Regional markets seeing renewed momentum

January 13, 2022 BY

Since March 2020, housing values across regional Australia are up 32 per cent compared to the 20 per cent lift in values seen across the combined capitals.

The most recent CoreLogic data shows that Australian housing values were 1.0 per cent higher in December, slowing from a 1.3 per cent rise in November, continuing the softening trend in the monthly growth rate that has been evident since the national index moved through a cyclical high of 2.8 per cent growth in March 2021.

As dwelling value appreciation slows, conditions are becoming more diverse amongst the capital cities and regional areas of Australia.

Across the capitals, the monthly change ranged from a 0.1 per cent fall in Melbourne housing values (the first month-on-month fall in Melbourne housing values since October 2020), through to a 2.9 per cent surge in Brisbane dwelling values.

Brisbane and Adelaide, along with regional Queensland, are the only broad regions where there is no evidence of value growth slowing just yet, with the monthly rate of growth reaching a new cyclical high in December.

CoreLogic’s research director Tim Lawless said these regions show less of an affordability challenge relative to the larger capitals, as well as better support for housing demand with Queensland in particular showing strong interstate migration.


“Additionally, we haven’t seen the same level of supply response seen in other regions, with the trend in advertised supply remaining well below average in these markets,” Mr Lawless said.

On the other end of the spectrum, momentum has slowed quite sharply in Melbourne and Sydney dwelling markets, with both cities recording the softest monthly reading since October 2020.

“A surge in freshly advertised listings through December has been a key factor in taking some heat out of the Melbourne and Sydney housing markets, along with some demand headwinds caused by significant affordability constraints and negative interstate migration,” Mr Lawless said.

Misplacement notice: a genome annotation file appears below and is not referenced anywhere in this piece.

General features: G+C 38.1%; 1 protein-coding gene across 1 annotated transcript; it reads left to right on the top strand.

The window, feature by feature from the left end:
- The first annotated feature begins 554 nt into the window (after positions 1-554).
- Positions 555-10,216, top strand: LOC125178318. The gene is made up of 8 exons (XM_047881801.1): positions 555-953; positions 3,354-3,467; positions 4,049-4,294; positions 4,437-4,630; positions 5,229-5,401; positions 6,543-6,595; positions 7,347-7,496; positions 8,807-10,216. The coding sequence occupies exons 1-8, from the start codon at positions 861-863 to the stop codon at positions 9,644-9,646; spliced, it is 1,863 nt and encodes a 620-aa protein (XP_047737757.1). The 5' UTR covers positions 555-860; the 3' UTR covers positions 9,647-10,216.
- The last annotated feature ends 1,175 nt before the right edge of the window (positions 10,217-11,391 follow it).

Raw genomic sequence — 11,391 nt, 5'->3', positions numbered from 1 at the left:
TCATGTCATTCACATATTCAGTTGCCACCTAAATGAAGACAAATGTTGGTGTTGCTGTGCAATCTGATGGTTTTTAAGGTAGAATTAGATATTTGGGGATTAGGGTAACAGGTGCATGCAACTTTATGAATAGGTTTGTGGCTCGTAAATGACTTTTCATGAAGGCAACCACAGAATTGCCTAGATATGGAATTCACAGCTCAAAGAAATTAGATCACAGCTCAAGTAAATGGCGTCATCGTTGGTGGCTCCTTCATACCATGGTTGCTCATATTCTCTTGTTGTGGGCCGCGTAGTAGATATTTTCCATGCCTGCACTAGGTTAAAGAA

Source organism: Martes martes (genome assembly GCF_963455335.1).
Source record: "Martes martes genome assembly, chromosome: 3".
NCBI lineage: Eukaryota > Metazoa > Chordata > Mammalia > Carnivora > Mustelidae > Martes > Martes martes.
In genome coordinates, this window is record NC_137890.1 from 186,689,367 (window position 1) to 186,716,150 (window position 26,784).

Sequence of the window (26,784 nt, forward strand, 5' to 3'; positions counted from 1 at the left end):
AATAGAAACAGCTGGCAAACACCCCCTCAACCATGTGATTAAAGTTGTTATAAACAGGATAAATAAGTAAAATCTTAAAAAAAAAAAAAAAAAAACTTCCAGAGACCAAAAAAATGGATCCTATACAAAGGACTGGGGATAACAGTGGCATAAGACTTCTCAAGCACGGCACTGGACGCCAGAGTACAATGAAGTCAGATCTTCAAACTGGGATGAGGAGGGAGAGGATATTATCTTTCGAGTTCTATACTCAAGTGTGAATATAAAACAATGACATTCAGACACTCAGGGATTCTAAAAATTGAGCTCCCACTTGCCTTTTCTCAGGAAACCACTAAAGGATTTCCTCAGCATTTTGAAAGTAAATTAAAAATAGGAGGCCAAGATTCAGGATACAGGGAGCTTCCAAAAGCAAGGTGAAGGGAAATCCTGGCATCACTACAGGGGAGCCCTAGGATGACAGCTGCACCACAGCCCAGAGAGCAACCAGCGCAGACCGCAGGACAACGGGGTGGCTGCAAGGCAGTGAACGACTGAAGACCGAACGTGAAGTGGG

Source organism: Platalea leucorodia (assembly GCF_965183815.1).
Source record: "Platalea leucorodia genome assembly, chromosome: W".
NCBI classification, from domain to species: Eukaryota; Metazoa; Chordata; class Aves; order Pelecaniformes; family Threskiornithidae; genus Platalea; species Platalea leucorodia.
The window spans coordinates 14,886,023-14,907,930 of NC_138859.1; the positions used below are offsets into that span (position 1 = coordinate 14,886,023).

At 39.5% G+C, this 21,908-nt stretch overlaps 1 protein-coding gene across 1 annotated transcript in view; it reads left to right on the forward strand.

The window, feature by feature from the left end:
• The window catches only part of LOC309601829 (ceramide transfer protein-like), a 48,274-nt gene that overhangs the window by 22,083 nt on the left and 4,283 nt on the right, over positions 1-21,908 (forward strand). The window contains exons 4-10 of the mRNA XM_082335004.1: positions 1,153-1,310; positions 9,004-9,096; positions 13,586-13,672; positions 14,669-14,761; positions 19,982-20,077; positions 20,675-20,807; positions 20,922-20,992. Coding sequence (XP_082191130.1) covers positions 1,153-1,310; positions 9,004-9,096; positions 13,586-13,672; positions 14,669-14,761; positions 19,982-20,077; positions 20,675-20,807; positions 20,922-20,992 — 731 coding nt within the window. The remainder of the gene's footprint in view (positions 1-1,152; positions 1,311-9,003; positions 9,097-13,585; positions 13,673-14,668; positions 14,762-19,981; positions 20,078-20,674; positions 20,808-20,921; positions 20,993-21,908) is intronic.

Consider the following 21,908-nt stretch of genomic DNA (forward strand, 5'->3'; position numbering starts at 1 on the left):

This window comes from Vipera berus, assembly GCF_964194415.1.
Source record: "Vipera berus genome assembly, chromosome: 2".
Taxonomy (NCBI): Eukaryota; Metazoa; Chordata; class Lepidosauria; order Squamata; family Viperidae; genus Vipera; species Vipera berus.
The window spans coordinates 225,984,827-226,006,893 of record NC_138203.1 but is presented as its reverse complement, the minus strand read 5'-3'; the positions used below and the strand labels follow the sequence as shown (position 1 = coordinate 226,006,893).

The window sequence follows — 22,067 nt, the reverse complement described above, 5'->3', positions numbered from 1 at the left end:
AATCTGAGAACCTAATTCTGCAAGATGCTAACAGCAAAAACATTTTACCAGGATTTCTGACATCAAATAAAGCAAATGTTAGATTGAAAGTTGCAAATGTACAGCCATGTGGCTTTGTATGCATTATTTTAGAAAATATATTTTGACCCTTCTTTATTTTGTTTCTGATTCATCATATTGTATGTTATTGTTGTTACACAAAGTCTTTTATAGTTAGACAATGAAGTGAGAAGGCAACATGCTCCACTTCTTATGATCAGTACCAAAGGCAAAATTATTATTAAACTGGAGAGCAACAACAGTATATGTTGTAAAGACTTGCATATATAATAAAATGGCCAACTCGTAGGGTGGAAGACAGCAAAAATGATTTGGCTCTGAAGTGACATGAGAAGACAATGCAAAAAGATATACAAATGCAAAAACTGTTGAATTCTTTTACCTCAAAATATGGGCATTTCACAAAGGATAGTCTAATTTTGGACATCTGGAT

Across the combined capitals, upper quartile dwelling values were up 2.6 per cent in the December quarter compared with a 3.7 per cent rise across the lower quartile and broad middle of the market.

“We have seen this trend in previous growth cycles, where more expensive housing markets have shown greater levels of volatility; housing values tend to rise more through the upswing but record a larger decline through the down phase of the cycle,” Mr Lawless said.

“A two-speed market is emerging across the state capitals, while the pace of capital gains has been easing in Sydney, Melbourne and Perth, conditions across the Brisbane and Adelaide housing markets have gathered momentum.

“The slowing trend in Sydney and Melbourne can be explained by a bigger deposit hurdle caused by higher housing prices alongside low income growth, as well as a recent surge in advertised inventory levels and weak demographic trends.”

Regional markets are seeing renewed momentum in the pace of value growth, since March 2020, housing values across regional Australia are up 32 per cent compared to the 20 per cent lift in values seen across the combined capitals.

The quarterly pace of growth in regional dwelling values rebounded through the December quarter, in contrast to slowing momentum across the capital city market.

Regional dwelling values were up 6.4 per cent in the three months to December, compared to the 5.1 per cent rise recorded in the September quarter.

This potentially reflects a new wave of demand as buyers exited the extended lockdowns in Sydney and Melbourne.

Inventory is low across regional Australia, with advertised stock levels finishing the year 35.9 per cent below the five-year average.
This compares to combined capital cities seeing stock 14.2 per cent below the five-year average.

It is likely regional markets, especially those with lifestyle appeal, will continue to benefit from higher demand as remote working policies are more normalised, and demand for holiday homes remains strong amid continued international border restrictions.